As the Breast Cancer Risk Increases With Age, Some Women Are Opting for Breast Reconstruction
Research is regularly leading to new treatments for breast cancer. Photo: KARRASTOCK/Getty Images
Evelyn Tigwell, 52, was very aware of breast cancer.
After her sister was diagnosed with the disease in 2018, Tigwell, her siblings and her mother were all found to have the BRAC2 genetic mutation that increases the risk of developing breast cancer to 70 per cent or greater.
Despite being eligible for enhanced screening, including regular MRIs because of her genetic mutation, Tigwell was unwilling to live with the escalated risk of becoming one in eight Canadian women who will be diagnosed with breast cancer in her lifetime.
“It was not a good mental choice for me to go through every year,” she explained.
Instead, she decided to have a prophylactic double mastectomy and breast reconstruction, just as actress Angelina Jolie had done in 2013.
This month, Breast Cancer Awareness Month, Tigwell wants to share her experience to support other women with the genetic anomaly and those opting for breast reconstruction.
“I saw what my sister went through and I knew that if I developed breast cancer, I would choose right away to do a full bi-lateral mastectomy,” she says. “So I decided it’d be better to do that now while I’m healthy and the recovery would be easier.”
Making that choice reduced Tigwell’s risk of breast cancer from 70 per cent or greater to 5 per cent. The lingering slight risk is due to a small amount of breast tissue that remains after surgery.
“The national risk average is 12 per cent,” notes Tigwell, a high school guidance counsellor who lives near Barrie, Ont. “So I decreased my odds considerably.”
Tigwell underwent radical surgery and breast reconstruction in 2019 to dramatically lower her risk of becoming one of the 78 Canadian women who will be diagnosed with breast cancer every day in Canada in 2022.
Each one of the 28,600 women who receive that diagnosis this year has their own story.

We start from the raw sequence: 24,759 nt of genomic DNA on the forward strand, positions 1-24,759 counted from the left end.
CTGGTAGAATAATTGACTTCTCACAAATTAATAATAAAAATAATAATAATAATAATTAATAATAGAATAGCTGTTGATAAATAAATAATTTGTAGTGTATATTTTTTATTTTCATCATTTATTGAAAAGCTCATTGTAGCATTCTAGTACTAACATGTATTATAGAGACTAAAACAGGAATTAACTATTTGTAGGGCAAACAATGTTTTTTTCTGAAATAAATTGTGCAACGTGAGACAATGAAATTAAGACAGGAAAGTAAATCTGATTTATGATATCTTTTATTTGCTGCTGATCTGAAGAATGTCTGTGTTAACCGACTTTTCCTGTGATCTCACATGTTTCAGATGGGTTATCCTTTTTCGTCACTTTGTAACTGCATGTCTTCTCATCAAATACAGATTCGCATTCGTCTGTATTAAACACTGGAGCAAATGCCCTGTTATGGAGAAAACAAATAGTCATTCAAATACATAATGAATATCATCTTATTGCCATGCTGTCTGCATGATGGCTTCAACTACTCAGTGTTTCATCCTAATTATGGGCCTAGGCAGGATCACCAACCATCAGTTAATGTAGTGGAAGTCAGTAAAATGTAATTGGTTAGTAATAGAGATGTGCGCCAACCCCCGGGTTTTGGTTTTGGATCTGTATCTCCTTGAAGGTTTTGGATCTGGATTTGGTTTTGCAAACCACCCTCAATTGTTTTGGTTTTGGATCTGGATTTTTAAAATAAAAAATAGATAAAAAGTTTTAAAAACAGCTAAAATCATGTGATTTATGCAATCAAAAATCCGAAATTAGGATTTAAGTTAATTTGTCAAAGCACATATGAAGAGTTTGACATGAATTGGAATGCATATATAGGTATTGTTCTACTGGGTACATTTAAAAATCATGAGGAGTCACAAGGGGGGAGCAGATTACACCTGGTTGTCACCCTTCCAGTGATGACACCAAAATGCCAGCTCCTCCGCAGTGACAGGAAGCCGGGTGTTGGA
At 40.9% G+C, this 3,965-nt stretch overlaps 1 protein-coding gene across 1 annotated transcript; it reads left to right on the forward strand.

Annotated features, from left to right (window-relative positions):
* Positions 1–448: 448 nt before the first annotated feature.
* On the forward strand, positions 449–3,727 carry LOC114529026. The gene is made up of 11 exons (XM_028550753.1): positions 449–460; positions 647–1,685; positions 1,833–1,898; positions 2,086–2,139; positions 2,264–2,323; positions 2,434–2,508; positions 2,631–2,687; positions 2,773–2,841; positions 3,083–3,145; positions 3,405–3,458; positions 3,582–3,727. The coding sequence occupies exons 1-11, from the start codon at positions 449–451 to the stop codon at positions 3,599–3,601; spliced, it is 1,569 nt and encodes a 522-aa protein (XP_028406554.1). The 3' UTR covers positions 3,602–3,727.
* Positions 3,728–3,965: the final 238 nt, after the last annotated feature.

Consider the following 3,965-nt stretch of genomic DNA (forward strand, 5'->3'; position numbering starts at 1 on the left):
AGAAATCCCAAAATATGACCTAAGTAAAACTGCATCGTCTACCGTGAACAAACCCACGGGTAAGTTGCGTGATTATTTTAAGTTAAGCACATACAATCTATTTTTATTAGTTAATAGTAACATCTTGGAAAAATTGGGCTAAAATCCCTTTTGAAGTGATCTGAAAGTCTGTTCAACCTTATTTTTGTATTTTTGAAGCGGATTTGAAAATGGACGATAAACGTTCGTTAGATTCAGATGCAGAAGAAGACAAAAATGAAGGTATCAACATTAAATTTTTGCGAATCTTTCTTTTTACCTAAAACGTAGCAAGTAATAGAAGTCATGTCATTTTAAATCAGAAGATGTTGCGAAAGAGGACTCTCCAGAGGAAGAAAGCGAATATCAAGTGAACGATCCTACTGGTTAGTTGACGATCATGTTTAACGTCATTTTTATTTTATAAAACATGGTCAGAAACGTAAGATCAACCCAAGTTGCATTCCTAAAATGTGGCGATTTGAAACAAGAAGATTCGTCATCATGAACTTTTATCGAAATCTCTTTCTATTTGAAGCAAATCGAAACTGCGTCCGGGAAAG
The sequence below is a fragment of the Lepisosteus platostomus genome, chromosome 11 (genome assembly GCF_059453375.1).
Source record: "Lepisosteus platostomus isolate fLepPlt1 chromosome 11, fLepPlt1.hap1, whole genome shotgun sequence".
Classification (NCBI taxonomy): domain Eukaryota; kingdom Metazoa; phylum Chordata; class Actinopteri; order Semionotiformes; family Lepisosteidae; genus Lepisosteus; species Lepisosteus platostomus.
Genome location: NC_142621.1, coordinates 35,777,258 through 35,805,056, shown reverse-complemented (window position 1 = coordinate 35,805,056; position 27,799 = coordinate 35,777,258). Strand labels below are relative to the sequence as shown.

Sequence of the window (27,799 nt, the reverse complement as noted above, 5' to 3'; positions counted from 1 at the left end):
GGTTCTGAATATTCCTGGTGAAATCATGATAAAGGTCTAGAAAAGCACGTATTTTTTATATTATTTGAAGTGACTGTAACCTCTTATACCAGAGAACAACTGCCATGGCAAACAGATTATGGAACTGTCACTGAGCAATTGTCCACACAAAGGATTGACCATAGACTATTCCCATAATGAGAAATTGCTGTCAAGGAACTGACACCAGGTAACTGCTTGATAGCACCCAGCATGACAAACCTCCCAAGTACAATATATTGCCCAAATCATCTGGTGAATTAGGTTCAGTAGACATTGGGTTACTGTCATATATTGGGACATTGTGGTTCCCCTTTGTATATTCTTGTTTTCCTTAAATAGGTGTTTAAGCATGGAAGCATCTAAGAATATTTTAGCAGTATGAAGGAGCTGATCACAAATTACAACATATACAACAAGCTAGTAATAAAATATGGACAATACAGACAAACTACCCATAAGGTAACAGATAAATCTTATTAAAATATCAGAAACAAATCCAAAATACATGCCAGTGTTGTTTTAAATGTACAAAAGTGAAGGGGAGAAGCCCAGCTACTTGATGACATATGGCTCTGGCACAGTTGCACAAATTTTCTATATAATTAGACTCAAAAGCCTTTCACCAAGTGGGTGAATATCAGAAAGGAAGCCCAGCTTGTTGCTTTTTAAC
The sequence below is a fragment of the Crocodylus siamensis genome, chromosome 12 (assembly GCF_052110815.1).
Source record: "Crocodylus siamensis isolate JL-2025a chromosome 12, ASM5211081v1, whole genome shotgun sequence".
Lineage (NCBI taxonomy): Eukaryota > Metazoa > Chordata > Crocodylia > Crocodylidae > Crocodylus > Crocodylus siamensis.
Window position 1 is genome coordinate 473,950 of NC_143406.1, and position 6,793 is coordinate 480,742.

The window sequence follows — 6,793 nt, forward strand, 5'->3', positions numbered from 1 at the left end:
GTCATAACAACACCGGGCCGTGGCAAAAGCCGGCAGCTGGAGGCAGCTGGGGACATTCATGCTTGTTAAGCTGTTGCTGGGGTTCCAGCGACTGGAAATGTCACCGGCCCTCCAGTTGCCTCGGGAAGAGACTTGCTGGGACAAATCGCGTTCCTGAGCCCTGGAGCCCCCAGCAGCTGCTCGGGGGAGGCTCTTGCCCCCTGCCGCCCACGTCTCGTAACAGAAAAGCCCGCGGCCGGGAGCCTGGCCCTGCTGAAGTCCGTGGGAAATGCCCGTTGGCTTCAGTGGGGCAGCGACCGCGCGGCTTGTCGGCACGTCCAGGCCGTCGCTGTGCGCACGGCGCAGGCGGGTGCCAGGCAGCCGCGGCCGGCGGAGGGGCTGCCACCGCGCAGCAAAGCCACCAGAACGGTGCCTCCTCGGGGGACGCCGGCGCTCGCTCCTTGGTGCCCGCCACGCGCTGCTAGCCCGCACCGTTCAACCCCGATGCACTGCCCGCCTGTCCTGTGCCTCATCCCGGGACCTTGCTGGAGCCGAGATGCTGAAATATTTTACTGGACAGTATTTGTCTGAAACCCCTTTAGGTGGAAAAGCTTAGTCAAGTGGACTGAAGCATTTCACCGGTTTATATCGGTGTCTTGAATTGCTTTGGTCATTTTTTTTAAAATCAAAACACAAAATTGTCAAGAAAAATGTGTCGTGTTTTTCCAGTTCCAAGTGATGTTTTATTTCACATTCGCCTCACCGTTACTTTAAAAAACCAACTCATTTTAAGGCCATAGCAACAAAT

And many thousands more are faced with the prospect of the disease when they go for genetic testing or for the biannual mammograms that are recommended for most women in Ontario from age 50 to 74.
The spectre of breast cancer looms for all women as we age.
In women ages 40 to 50, there is a one in 69 risk of developing breast cancer. From ages 50 to 60, that risk increases to one in 43. In the 60 to 70 age group, the risk is one in 29. And in women ages 70 and older, one in 26 is at risk of developing the disease.
But just as the risk increases for women every year as they age, so does the research leading to new treatments.
Just in the past year, since Breast Cancer Month 2021, new therapies were approved in Canada for breast cancer.
In April, Health Canada approved Keytruda (pembrolizumab) as a treatment for high-risk, early-stage triple negative breast cancer in combination with chemotherapy.
In June, Health Canada approved Enhertu (trastuzumab deruxtecan) for patients with inoperable or metastatic HER2-positive breast cancer who have received at least one prior anti-HER2-based regimen and developed disease recurrence.
About 10 per cent of newly diagnosed breast cancers in Canada are metastatic, and for those initially diagnosed with early-stage breast cancer, approximately 30 per cent will progress to metastatic disease. HER2-positive breast cancer tends to be a more aggressive sub-type of breast cancer, comprising about one in five cases.
Evelyn Tigwell was familiar with all the statistics when she decided to take control of her body and having her breasts removed.
The operation, which required two surgeons working at each side of her body, took four hours, including the mastectomy and the reconstruction.
The procedure was done on an out-patient basis. “That night,” Tigwell recalls, “I slept on the couch.”
Although she experienced “a very good physical recovery,” she says, “it took me a while to be able to look down at my body and see all the bruising and scabbing. I looked beaten up. That was hard for me, so my husband would check the sites, checking for infection.”
Tigwell was not a candidate for using her own tissue in the reconstruction process, which is a more complex surgery, and silicone implants were used instead.
“In winter, they can feel quite chilly,” she says. “There was some feeling lost from the surgery as well. I don’t have the same sensation in and around my breasts. I’ve lost a nipple on one side.
“Also, because they’re implants, I know they have a shelf life and may have to be replaced.”
As well, she explains, “When I lie on my stomach, it does feel like I’m lying on tennis balls.”
Nevertheless, Tigwell feels “100 per cent” positive about her decision, with no regrets.
“She acknowledges that the experience could be very different for women whose mastectomies followed by reconstruction were a consequence of cancer.
“It was my choice,” she explains. “I was in control and that put me in a different mindset. It was a positive for me because I was reducing the risk.”
She adds, “I would make the same choice again.”